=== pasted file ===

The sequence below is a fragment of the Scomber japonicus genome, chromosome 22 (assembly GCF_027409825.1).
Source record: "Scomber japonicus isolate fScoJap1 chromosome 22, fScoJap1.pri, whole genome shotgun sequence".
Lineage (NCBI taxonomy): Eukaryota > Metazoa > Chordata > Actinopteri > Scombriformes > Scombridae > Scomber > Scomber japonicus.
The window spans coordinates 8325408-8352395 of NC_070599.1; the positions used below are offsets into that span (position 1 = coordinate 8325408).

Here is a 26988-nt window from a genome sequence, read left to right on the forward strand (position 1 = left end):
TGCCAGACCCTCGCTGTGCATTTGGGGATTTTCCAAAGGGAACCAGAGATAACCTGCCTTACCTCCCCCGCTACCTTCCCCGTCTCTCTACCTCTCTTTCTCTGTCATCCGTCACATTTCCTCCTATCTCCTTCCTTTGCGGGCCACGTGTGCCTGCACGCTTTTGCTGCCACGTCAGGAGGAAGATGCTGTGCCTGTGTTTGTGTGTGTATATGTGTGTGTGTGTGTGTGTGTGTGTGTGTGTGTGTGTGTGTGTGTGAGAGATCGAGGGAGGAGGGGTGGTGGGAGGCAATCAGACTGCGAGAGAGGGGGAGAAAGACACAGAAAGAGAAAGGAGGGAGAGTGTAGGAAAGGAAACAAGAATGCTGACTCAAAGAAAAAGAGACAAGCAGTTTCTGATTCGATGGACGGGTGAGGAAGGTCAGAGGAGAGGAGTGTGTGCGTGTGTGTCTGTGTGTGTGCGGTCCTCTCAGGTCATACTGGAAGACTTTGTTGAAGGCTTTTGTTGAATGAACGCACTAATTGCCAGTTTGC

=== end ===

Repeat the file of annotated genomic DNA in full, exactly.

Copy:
The sequence below is a fragment of the Scomber japonicus genome, chromosome 22 (assembly GCF_027409825.1).
Source record: "Scomber japonicus isolate fScoJap1 chromosome 22, fScoJap1.pri, whole genome shotgun sequence".
Lineage (NCBI taxonomy): Eukaryota > Metazoa > Chordata > Actinopteri > Scombriformes > Scombridae > Scomber > Scomber japonicus.
The window spans coordinates 8325408-8352395 of NC_070599.1; the positions used below are offsets into that span (position 1 = coordinate 8325408).

Here is a 26988-nt window from a genome sequence, read left to right on the forward strand (position 1 = left end):
TGCCAGACCCTCGCTGTGCATTTGGGGATTTTCCAAAGGGAACCAGAGATAACCTGCCTTACCTCCCCCGCTACCTTCCCCGTCTCTCTACCTCTCTTTCTCTGTCATCCGTCACATTTCCTCCTATCTCCTTCCTTTGCGGGCCACGTGTGCCTGCACGCTTTTGCTGCCACGTCAGGAGGAAGATGCTGTGCCTGTGTTTGTGTGTGTATATGTGTGTGTGTGTGTGTGTGTGTGTGTGTGTGTGTGTGTGTGTGTGAGAGATCGAGGGAGGAGGGGTGGTGGGAGGCAATCAGACTGCGAGAGAGGGGGAGAAAGACACAGAAAGAGAAAGGAGGGAGAGTGTAGGAAAGGAAACAAGAATGCTGACTCAAAGAAAAAGAGACAAGCAGTTTCTGATTCGATGGACGGGTGAGGAAGGTCAGAGGAGAGGAGTGTGTGCGTGTGTGTCTGTGTGTGTGCGGTCCTCTCAGGTCATACTGGAAGACTTTGTTGAAGGCTTTTGTTGAATGAACGCACTAATTGCCAGTTTGC